Pictures of the erupting Tungurahua Volcano that towers above the town of Baños, Ecuador, made me envious. I wanted to be the photographer who took those shots. My answer? - A photo expedition of my own. A 09:00 AM departure would get us there during the noon hour.
Car packed and loaded; I was just about to jump in when I noticed a nail in the front tire. At the garage, two more were discovered. Fortunately, repairs were done without delay, and we headed off, again. I couldn’t help but wonder if this was an omen of things to come.
The highway South, like virtually all main highways in Ecuador, is excellent, and we arrived in Baños about 1:30 PM under heavy, overcast sky. At this time of year, winter in the Andes, cloud covered mountains and volcanoes are more often the norm than not. I knew from the outset that I may not see the top of Tungurahua, but enthusiasm overwhelmed reason and probability.
As the day passed, more cloud and then rain. Despite that, we kept hopes up and ventured out to the Mirador del Volcan, a restaurant with a tree house, purportedly giving view to the volcano. It was early evening and, as the car climbed up and up, darkness fell. We missed where we were have stopped because the only signage was one which said not to drop your garbage.
Fortunately (?). A woman by the side of the road directed us to park our car alongside and climb the steep, mountainous pasture where we were to find the Mirador del Volcan. Climbing past a grazing cow, slipping and sliding on the grass and muddy spots, we went; stopping to recover our breath from time to time; hoping to be heading toward the restaurant and tree house. The cow ignored our struggle. At the top, we discovered the door to the tree house was locked, and the restaurant was closed. More foreshadowing? Darkness and low cloud blocked prevented any view of the volcano. I should have known ! Soon, we were joined by two Canadian motorcyclists and their companion, a girl from Paris, France. The bikers were riding from Vancouver, Canada to Santiago, Chile, sight-seeing along the way. After a few moments exchanging pleasantries, we gropped our way down the treacherous descent in the dark. Shoes and pant-legs covered in mud; we headed to the hostel for the night. We were still not disappointed because it was an adventure and hope remained for the next day.
Local residents told us that there were two periods of the day when there was the greatest probability of the sky clearing above the volcano; just after 6:00 AM and during the period between 4:00 PM and 6:00 PM.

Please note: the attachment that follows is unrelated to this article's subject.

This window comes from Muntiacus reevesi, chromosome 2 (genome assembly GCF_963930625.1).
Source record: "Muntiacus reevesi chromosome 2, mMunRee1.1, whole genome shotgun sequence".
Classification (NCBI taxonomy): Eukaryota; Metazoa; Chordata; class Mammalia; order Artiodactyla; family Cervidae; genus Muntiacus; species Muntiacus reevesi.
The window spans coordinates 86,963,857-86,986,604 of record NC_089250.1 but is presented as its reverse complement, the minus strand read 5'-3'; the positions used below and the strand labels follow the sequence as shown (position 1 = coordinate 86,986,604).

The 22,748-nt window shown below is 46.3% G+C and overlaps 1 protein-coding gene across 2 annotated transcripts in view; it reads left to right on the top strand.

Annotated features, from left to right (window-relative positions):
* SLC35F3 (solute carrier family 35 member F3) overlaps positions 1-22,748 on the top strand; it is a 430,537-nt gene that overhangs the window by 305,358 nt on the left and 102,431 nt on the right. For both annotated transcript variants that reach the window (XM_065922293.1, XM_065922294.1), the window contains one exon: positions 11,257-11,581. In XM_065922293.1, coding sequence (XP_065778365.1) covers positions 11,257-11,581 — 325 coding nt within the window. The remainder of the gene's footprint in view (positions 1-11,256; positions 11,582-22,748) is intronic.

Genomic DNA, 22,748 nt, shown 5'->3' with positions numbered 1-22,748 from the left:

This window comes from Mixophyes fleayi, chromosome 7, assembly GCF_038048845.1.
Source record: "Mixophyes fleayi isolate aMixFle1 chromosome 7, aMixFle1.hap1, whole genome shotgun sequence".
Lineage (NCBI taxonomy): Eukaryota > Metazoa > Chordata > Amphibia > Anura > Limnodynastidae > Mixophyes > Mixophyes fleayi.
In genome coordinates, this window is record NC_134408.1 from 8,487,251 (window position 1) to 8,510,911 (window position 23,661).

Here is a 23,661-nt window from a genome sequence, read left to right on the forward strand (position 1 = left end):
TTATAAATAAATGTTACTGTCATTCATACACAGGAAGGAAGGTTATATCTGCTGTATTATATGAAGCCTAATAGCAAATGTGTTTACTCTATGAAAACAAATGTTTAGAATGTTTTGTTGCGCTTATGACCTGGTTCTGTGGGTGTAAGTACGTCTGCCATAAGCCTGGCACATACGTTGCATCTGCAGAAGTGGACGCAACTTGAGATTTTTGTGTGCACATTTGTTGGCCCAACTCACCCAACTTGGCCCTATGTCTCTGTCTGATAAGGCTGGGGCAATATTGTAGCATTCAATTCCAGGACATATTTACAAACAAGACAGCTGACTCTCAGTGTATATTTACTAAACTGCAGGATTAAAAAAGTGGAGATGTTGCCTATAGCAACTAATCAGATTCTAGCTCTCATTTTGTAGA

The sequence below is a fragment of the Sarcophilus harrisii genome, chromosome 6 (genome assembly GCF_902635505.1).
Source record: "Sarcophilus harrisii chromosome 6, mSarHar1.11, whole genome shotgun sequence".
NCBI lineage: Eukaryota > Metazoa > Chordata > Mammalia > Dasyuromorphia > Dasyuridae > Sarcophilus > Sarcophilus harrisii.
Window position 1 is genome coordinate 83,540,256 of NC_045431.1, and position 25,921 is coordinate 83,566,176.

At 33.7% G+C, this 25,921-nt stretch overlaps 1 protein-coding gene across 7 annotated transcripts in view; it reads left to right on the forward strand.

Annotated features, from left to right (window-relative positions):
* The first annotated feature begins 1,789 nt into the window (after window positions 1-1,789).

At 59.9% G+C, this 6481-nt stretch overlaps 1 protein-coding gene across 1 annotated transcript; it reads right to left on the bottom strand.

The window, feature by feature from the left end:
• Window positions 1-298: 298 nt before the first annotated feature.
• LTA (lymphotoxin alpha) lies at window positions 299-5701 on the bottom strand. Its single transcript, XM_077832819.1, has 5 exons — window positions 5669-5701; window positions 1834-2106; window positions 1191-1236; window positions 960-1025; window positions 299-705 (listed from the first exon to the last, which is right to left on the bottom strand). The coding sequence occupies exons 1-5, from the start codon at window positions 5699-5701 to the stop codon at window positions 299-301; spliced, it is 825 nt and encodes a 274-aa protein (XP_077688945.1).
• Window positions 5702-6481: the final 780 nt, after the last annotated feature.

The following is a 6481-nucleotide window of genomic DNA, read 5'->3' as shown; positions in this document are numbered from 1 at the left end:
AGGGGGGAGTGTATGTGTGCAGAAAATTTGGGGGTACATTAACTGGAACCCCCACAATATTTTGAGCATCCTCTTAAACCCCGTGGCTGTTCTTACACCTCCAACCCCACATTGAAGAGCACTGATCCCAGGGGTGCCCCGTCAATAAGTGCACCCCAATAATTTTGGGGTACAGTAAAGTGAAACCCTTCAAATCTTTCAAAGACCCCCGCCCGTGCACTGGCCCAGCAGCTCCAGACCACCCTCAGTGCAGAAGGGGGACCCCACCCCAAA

6:00 AM greeted us with continued cloud. We headed East to see a waterfall. The highway passed through several tunnels dug through mountains. The interiors were rough, not fully covered, and water dropped from the ceilings.
Coming upon a pair of waterfalls, we stopped and paid $ 1.00 each to a man operating a car motor used to move a basket on a cable across a valley and over the falls, stopping to allow for photographs. The water came from one mountain stream which split just before cascading over the precipice. His wife operated a restaurant, by rural Ecuador standards, on the far side.
Now, mid-afternoon, we then took a long, narrow, brick road to a high point on the mountain directly across from our desired target, Tungurahua Volcano. Clouds over the volcano continued to be thick and apparently unmoving. Those immediately in front and below us were thin and passing very quickly. Hungry, we took refuge in a small restaurant called, Ojos del Volcano, Eyes of the Volcano, operated by a local tour and climbing guide and his wife. Inside, he wife busied herself with making our dinner and he, enthusiastically, showed a video of the climb he made to the top and into the volcano only three days before it recently erupted. It was spectacular!
4:00 PM - Refusing to feel foolish, we stood on the restaurant terrace watching the clouds, hoping for a miracle. As if choreographed by the local tourist association, the sky suddenly cleared and we saw the top of Tungurahua, peaking at 5 km (3.1 mi) altitude. The scene appeared and disappeared quickly, teasing, provoking just enough excitement to make us want to go back for more. As if to acknowledge our presence, Tungurahua burped a dirty cloud. Then, as quickly as they cleared, it was again hidden by nature’s thick blanket.
My hope for a future trip, when the volcano has a dormant spell : – To climb to Tungurahua’s rim and see into it’s crater. Despite all that constitutes the modern world, few things excite one more than the splendor and power of nature.
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